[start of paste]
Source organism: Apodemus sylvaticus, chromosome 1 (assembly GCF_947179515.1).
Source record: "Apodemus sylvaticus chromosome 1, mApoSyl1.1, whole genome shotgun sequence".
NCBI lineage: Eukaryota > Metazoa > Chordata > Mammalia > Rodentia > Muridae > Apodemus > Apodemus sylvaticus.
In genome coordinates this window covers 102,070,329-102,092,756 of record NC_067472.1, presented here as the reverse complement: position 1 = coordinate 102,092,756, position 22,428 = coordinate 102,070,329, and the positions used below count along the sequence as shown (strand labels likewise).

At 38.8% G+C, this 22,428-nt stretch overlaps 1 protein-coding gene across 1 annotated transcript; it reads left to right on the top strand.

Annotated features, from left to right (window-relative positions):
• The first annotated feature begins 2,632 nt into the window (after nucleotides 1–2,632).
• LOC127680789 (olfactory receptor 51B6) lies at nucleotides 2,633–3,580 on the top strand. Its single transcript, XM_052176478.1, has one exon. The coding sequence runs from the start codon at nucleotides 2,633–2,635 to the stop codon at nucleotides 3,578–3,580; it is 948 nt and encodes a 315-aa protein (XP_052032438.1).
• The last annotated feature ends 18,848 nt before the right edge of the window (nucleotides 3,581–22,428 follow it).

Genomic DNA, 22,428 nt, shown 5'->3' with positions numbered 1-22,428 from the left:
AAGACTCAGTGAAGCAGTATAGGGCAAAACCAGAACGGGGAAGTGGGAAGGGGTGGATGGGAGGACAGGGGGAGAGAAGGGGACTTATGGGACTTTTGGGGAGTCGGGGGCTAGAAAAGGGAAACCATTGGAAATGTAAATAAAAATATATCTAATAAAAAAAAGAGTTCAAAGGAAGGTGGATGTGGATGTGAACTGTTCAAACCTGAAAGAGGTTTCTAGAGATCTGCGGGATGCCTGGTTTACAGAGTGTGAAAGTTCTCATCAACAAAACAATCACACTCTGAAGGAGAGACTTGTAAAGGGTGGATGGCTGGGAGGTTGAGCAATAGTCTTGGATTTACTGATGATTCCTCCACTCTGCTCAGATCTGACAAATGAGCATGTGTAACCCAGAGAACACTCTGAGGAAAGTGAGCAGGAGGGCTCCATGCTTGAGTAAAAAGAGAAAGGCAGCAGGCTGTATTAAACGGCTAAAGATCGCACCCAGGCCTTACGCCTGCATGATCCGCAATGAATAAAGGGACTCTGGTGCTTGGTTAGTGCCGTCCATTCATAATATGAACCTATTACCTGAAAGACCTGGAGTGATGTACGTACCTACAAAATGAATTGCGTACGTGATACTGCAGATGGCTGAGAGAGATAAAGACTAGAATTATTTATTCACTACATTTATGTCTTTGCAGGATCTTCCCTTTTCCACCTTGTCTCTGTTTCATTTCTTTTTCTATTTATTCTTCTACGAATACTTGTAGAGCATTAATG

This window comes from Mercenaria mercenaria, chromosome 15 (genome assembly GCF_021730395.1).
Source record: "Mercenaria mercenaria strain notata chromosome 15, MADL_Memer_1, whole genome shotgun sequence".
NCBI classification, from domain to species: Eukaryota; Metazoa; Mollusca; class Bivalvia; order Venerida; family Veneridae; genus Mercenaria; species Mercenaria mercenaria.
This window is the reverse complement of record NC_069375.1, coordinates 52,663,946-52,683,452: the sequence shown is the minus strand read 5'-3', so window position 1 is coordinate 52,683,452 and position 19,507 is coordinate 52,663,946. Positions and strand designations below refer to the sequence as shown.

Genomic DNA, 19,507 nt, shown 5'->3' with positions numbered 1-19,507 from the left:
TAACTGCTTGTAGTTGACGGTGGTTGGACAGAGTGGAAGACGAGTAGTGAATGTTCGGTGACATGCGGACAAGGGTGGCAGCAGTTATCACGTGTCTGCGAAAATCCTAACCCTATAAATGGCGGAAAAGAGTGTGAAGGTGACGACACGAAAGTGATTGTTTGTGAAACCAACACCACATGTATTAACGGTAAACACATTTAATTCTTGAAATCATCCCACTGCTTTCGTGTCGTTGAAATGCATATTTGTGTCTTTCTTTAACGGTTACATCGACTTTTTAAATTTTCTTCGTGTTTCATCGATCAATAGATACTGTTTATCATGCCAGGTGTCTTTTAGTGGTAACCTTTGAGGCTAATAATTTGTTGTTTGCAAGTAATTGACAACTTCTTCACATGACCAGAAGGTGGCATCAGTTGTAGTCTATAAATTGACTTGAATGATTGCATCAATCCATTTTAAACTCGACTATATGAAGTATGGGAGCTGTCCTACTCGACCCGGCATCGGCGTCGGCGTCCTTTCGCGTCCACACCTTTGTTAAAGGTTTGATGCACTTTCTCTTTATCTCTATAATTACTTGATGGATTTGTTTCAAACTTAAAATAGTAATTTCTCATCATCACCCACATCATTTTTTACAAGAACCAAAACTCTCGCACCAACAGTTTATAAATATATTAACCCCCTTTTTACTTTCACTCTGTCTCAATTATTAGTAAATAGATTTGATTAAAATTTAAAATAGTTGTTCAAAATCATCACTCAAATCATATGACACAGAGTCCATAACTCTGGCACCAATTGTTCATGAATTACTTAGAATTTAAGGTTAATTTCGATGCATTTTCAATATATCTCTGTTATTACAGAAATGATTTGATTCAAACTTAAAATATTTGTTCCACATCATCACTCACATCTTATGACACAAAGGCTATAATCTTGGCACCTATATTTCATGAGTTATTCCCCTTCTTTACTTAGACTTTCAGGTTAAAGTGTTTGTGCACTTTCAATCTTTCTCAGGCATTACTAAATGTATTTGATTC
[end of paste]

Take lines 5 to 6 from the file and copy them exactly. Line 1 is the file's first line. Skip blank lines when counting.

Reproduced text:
At 38.8% G+C, this 22,428-nt stretch overlaps 1 protein-coding gene across 1 annotated transcript; it reads left to right on the top strand.

Annotated features, from left to right (window-relative positions):